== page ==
“Make everything as simple as possible, but not simpler.” –Albert Einstein
In Part 1 of Weight Loss 101, I discussed the importance of creating a calorie deficit over time.
In this post, I’m going to discuss tips on how to create a calorie deficit. I’m a big fan of finding loopholes or hacks, if you will, in all aspects of life. Weight loss is no exception. There are definitely easier and harder ways to lose weight and I’ve migrated towards the tactics that are easiest for me and that make the most sense for me to implement into my lifestyle. For example, I like to eat big, satisfying meals. This is something that I enjoy immensely and that I’m not willing to sacrifice. So I’ve designed my personal calorie deficit program around this. The approach won’t be the same for everyone, but hopefully these tips will either help you directly or help give you some ideas on what will work best for you. There’s no one size fits all approach, so don’t be afraid to experiment and try different things.
Tip 1: Find a way to start tracking your calories.
I use MyFitnessPal because it’s free and easy. It takes only a couple of minutes per day to log your information and if you’re not willing to sacrifice a couple of minutes per day to lose weight and get healthier then I have nothing more to say to you. The most important thing tracking your calories does is increases awareness. Most people have no idea how many calories they are putting into their bodies or how many calories they are expending. But since weight loss is a numbers game, these are things that you must know if you want to win the game. I think a lot of people avoid tracking their calories because they don’t want to be held accountable for their numbers. If they don’t know their numbers, they have an excuse for not losing weight. Take responsibility, get your numbers right, and you’ll start to see results.
Tip 2: Get used to fasting.
People need to learn to stop being scared of going without food for periods of 12-24 hours. Our hunter gatherer ancestors did this all the time and they are leaner and fitter than we are. I now eat only two meals per day almost 100% of the time (skipping breakfast or replacing it with a cup of coffee) and I love the kick start it gives to my net calorie burn. It gives me so much more flexibility to enjoy a much larger meal later in the day and still achieve my calorie deficit. It has also dramatically improved my appetite control. These days I don’t even get hungry until around noon or later sometimes. Finally, I feel more alert and productive and less sluggish during the day. If you’re not used to fasting, don’t start out by fasting daily. Start out fasting once a week and see how it goes. Then build your way up. I started out once per week and it took me about three years to work my way up to daily fasting, so be patient.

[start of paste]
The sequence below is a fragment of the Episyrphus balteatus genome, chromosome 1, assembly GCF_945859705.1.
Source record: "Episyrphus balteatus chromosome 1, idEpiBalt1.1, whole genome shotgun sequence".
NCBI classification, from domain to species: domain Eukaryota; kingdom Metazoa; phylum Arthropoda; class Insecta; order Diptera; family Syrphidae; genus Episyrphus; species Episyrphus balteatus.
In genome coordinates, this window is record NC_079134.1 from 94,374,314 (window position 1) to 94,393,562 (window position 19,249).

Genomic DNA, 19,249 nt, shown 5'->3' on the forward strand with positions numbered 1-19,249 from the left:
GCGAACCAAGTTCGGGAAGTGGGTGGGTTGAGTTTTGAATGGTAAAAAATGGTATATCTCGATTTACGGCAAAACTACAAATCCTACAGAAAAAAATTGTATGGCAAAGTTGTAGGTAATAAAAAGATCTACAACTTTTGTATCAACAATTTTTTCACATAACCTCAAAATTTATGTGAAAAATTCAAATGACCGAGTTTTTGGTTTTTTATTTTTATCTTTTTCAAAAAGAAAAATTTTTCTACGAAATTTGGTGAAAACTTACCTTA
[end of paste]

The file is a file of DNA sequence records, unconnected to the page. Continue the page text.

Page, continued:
Tip 3: Eat satisfying meals that are low in calories.
This is easier said than done, but the best way to do it is to eat whole foods, not unprocessed junk. The other day for dinner I ate a large spinach cobb salad, two tilapia filets with garlic, and a heaping pan of homemade vegetable fried rice and this didn’t even crack 1,200 calories. Not to mention, I was stuffed. On the other hand, I could have eaten a medium Dunkin Donuts Frozen Mocha Coffee and a blueberry muffin. This would be over 1,000 calories and almost 200g of carbs (not the good kind either) plus I’d still be hungry. See my point? Today, food companies and restaurants have made it ridiculously easy for us to eat over 2,000 calories in one sitting. But if you just eat whole foods, you’ll be full way before you hit an embarrassingly high number. Just be sure to watch the fats and oils. Even the healthy ones pack in about 2.5 times more calories per gram than protein and carbs.
Tip 4: Find an activity you enjoy and do it regularly.
Controlling your diet is the most important factor in creating a calorie deficit simply because it’s way easier to not eat a few hundred calories than it is to burn a few hundred calories from exercise. However, exercise is still important because every time you move and engage your muscles, you’re burning more calories than you would if you were sitting on your butt. This adds up over time so you may end up with an extra 2,000 calories or more per week to play with that you wouldn’t have if you were inactive. Think of it as a nice dinner at your favorite restaurant! You haven’t earned it until you’ve burned it! You’re not going to stick to an exercise routine if you hate it, so pick something you like. It can be anything. Walking, running, jump rope, climbing, soccer, basketball, golf, swimming, CrossFit, Wii Fit, I don’t care. Just do something.
I’ve summarized these four tips in my video (4 minutes, 45 seconds):
Next up in the Weight Loss 101 series is Part 3 (for those of you ready for the advanced class) where I will get into some more detailed number crunching and macronutrient calculations targeted more specifically towards fat loss and ideal body composition rather than just weight loss. Stay tuned!